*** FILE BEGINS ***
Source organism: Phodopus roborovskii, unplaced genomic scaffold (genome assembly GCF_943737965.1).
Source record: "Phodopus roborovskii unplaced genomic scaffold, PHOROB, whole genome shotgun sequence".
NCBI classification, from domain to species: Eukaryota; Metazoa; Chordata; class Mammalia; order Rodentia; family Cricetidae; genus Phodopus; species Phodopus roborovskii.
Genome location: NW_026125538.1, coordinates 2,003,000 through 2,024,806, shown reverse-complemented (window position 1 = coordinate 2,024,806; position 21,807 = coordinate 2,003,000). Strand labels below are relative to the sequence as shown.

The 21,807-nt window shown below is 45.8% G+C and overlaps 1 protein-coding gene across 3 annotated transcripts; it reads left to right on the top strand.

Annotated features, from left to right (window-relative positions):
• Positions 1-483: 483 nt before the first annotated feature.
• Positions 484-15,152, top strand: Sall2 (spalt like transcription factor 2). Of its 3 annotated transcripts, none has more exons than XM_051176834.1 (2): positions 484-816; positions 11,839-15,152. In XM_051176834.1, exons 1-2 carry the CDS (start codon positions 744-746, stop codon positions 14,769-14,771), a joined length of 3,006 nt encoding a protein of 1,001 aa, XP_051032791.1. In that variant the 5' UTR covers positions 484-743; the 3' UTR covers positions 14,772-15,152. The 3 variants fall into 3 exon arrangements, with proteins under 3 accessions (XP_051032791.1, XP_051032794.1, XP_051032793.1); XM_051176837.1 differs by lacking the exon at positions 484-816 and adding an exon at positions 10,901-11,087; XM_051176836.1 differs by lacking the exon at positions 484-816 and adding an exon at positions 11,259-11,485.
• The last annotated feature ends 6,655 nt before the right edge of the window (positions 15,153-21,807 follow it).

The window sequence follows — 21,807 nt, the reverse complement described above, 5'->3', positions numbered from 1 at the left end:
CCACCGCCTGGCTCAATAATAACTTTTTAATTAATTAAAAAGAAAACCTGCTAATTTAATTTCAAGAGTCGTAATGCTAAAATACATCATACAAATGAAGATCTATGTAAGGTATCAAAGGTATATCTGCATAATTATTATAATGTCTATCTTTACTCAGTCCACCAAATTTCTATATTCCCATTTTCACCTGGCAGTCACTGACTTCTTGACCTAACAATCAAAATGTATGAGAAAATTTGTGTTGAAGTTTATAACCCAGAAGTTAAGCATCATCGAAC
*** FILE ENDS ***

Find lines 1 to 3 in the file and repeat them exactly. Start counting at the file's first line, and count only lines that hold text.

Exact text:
Source organism: Phodopus roborovskii, unplaced genomic scaffold (genome assembly GCF_943737965.1).
Source record: "Phodopus roborovskii unplaced genomic scaffold, PHOROB, whole genome shotgun sequence".
NCBI classification, from domain to species: Eukaryota; Metazoa; Chordata; class Mammalia; order Rodentia; family Cricetidae; genus Phodopus; species Phodopus roborovskii.